As me and my three friends recklessly drive to reach this controversial place we are now used to going to after three years following the very same pattern at the very same time of the year, I cannot help but feel a sense of pride.
I mean, for a lot of European metalheads, and even for most Europeans in general, a metal festival is something pretty common. Some countries, notably Germany, do not see what could possibly be wrong about a horde of long-haired beer-worshiping people gathering in one place to celebrate their common passion for a specific type of music, all the more nothing spectacular or criminal ever happens during such events.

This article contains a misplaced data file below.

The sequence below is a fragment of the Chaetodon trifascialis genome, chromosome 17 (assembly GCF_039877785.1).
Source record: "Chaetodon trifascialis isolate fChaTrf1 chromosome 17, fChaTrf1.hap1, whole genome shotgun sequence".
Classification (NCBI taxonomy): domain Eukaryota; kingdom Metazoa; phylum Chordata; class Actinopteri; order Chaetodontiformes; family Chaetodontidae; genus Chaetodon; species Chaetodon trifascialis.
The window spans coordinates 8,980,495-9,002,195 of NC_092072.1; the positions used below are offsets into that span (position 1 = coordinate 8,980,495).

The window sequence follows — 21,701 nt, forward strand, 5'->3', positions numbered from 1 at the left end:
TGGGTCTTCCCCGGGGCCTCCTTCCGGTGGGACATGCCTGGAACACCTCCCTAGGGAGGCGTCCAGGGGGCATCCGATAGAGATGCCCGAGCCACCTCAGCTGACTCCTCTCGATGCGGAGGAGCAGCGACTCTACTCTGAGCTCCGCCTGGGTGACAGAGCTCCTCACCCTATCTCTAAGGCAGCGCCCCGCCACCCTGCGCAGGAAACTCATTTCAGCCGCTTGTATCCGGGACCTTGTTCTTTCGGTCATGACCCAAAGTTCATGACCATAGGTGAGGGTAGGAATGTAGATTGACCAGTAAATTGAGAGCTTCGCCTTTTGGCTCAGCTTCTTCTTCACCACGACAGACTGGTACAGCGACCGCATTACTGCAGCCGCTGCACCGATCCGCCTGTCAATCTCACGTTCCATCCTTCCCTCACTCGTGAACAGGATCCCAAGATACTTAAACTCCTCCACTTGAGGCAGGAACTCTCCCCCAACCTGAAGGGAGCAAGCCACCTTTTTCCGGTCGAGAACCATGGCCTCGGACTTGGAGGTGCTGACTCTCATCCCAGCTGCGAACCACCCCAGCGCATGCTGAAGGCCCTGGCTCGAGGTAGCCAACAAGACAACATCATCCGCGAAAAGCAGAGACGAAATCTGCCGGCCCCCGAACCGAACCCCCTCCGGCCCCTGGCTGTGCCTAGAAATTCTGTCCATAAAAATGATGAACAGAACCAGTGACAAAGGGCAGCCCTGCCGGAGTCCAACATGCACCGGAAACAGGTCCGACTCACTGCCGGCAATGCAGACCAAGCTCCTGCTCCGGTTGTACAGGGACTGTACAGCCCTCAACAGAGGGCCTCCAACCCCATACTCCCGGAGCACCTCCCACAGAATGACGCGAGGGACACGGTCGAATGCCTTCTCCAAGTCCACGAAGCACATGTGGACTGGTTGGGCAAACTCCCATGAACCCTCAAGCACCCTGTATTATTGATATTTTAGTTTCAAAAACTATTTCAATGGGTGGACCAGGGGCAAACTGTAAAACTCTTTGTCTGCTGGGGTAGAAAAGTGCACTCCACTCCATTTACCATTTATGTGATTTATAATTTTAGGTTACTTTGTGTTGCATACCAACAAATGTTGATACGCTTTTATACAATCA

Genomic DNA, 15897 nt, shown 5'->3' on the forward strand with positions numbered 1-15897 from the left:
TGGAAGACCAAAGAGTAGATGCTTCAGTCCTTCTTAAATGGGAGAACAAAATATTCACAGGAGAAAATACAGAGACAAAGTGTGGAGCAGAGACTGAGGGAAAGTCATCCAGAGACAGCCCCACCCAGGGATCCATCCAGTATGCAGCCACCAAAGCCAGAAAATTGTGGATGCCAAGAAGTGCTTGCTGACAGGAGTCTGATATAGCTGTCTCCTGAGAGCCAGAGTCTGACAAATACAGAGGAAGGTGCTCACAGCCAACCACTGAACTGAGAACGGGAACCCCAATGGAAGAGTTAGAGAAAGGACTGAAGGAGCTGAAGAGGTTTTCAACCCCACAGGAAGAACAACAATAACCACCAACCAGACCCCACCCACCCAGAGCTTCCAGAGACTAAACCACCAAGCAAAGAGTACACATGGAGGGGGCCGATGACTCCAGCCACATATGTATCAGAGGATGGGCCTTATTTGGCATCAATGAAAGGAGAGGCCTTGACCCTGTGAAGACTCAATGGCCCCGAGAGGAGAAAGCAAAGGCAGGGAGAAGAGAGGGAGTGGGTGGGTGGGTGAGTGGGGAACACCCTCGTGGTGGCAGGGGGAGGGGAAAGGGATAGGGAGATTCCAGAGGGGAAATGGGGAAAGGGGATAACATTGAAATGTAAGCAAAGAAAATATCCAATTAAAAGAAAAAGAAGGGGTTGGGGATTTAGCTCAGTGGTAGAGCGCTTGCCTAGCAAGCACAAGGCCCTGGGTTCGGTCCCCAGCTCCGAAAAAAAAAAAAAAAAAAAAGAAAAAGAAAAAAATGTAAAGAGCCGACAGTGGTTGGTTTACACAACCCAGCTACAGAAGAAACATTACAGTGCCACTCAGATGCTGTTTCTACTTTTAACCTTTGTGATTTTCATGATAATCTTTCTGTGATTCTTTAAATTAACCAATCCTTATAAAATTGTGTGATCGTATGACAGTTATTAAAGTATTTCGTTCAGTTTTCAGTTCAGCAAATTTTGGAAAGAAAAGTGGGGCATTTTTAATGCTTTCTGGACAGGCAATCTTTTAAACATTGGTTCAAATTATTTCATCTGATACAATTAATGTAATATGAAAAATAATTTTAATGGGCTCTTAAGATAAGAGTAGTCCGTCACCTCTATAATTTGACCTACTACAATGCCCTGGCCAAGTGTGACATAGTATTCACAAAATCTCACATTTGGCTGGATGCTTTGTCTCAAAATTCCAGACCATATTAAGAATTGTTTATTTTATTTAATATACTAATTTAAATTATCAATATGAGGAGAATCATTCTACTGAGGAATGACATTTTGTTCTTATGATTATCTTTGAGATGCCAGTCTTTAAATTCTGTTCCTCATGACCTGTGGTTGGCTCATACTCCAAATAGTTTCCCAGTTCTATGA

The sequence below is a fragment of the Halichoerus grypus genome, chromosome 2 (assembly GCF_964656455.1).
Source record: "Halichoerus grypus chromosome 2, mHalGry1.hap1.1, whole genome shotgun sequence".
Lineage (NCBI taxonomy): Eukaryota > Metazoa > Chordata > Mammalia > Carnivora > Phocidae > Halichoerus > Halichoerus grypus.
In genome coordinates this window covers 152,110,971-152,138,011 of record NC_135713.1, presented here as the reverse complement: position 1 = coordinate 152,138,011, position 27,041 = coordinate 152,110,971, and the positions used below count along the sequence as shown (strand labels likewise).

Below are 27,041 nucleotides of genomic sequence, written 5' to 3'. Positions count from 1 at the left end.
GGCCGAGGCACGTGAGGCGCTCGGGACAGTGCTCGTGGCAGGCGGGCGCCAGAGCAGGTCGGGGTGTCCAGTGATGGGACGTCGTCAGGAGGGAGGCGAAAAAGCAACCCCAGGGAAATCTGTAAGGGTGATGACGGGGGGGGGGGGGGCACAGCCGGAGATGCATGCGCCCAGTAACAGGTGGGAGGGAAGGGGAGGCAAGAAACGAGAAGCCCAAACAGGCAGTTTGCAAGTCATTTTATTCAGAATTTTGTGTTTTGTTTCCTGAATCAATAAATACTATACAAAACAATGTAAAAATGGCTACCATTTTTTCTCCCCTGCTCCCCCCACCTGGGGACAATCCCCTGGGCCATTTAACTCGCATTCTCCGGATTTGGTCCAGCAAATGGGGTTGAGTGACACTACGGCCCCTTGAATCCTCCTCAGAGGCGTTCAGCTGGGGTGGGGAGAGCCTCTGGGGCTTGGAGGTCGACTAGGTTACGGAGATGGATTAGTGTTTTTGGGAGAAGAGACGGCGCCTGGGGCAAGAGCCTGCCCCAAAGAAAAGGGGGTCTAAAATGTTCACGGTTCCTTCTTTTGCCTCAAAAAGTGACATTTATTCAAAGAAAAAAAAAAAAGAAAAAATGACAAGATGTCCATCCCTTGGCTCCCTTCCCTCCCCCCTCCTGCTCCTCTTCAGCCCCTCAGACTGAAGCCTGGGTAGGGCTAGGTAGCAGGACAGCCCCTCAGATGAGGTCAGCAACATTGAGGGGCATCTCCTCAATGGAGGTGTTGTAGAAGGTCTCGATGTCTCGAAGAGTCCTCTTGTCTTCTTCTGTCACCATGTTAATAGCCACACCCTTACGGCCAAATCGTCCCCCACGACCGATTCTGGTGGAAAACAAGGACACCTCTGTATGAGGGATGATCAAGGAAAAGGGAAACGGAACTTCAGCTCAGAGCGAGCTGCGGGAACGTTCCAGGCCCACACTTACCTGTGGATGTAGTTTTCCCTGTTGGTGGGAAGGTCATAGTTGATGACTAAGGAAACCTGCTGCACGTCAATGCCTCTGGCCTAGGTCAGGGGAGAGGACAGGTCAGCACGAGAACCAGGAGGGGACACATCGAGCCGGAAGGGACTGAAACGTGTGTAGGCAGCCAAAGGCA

In France, where a certain degree of puritany prevails, and where you only get to see a guy playing electric guitar on TV at very late hours, as if the media thought rock music is as gross and immoral as the monthly-broadcasted porn movie, things are quite different. Mind you, a metal festival even brings back a long-time gone spiritual (read: Christian) sentiment no one cares about the rest of the year, for the sole sake of standing for morale and world peace with full-on hypocrisy. Hence all these blogs suddenly flourishing on the web, claiming, among other distinguished ideas, that every attendee at this devil worshipper’s procession ought to undergo an exorcism. Some political parties known for their relentless fight for family values and equality (in other words, striving for the maintaining of the riches’ privileges) point their fingers at this gruesome rally of bloodthirsty youth, who could certainly not hope for so much advertisement.